Me too when I sat through the three hour hearing in Sydney this morning.
But none of us enjoyed it more than Dreyfus.
Dreyfus QC who represented himself and giving the lie to that old maxim, a lawyer who does so has a fool for a client, had an enjoyable morning drawing on years of knowledge of FOI law gained at the bar in his pre-parliament years and experience since in ministerial positions. Dreyfus was masterly in making submissions and putting Brandis Chief of Staff Paul O'Sullivan through the hoops.
O'Sullivan by the way didn't seem to enjoy it at all.
Paul Farrell in The Guardian provides a detailed report of proceedings.
The Tribunal is required to make the correct and preferable decision in light of O'Sullivan's determination to refuse to deal with the application because doing so would "substantially and unreasonably interfere with the performance of the Minister's functions."
Dreyfus argued that the Attorney General (well O'Sullivan in his name) had misconceived
what was required, exaggerating the time and resources involved by citing exemption considerations that were ill informed, and consultation requirements that went beyond what was required in order to justify a claim that hundreds of hours would be involved in dealing with the request in accordance with provisions of the FOI act.
Dreyfus argued the approach was wrong and the estimated time involved way beyond what was realistic.
On a point that could if successful give new prominence to the importance of the objects of the act Dreyfus submitted that contrary to the approach taken by O'Sullivan in identifying every conceivable problem that stood in the way of granting access, the objects in Section 3 set out rights of access and agency obligations that overall dictated a different approach:
- the act conferred a right to access documents,
- Parliament's stated intention "was to promote Australia's representative democracy by contributing towards increasing scrutiny, discussion, comment and review of the Government's activities", and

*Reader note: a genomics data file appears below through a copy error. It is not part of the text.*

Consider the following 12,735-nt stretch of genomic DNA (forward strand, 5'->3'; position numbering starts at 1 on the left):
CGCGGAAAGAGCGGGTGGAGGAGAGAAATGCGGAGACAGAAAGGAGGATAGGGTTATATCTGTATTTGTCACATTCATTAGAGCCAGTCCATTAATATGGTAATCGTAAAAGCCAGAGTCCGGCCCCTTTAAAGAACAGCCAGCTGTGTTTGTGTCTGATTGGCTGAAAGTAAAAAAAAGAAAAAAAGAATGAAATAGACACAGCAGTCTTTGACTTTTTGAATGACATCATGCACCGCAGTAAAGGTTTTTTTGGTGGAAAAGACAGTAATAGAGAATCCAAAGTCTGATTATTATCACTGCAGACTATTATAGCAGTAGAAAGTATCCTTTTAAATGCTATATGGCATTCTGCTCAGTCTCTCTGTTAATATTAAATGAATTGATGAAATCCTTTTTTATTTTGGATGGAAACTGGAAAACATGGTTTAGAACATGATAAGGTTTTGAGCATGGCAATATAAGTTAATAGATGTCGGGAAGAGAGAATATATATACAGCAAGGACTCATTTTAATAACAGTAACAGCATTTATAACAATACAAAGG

- of particular relevance in this case, Parliament "also intends that functions and powers given by this Act are to be performed and exercised, as far as possible, to facilitate and promote public access to information, promptly and at the lowest reasonable cost."
Both parties acknowledge some entries in the diary are outside the scope of the FOI act because they do not relate to the affairs of an agency and are thus not 'Minister's documents' for the purpose of the FOI act.
In a telling admission of the 'horse and buggy' approach to dealing with FOI matters in the office of the minister responsible for the FOI act, O' Sullivan said redacting information from a requested document was complex and time consuming for the one officer trained in the task using the one computer that had the necessary software. Each redaction involved about 13 keyboard commands and took 5-10 minutes.That's after the very time consuming process O'Sullivan recounted in deciding if a name of someone in the appointments diary could reasonably be expected to give rise to a consultation or exemption requirement.
Software suppliers who have ready made answers should be knocking on O'Sullivan's door as we speak.
Justice Jago who reserved her decision expressed a degree of scepticism about whether the mere mention of the name of a person scheduled to meet the Attorney General touched off either consideration.
The bills before the Parliament to abolish the Office of Australian Information Commissioner and make other changes to FOI arrangements would see the Attorney General and his department responsible for government wide guidance on the interpretation of the FOI act and presumably for good practice standards in the stead of an independent statutory officer.
Surely the PM sees folly in this.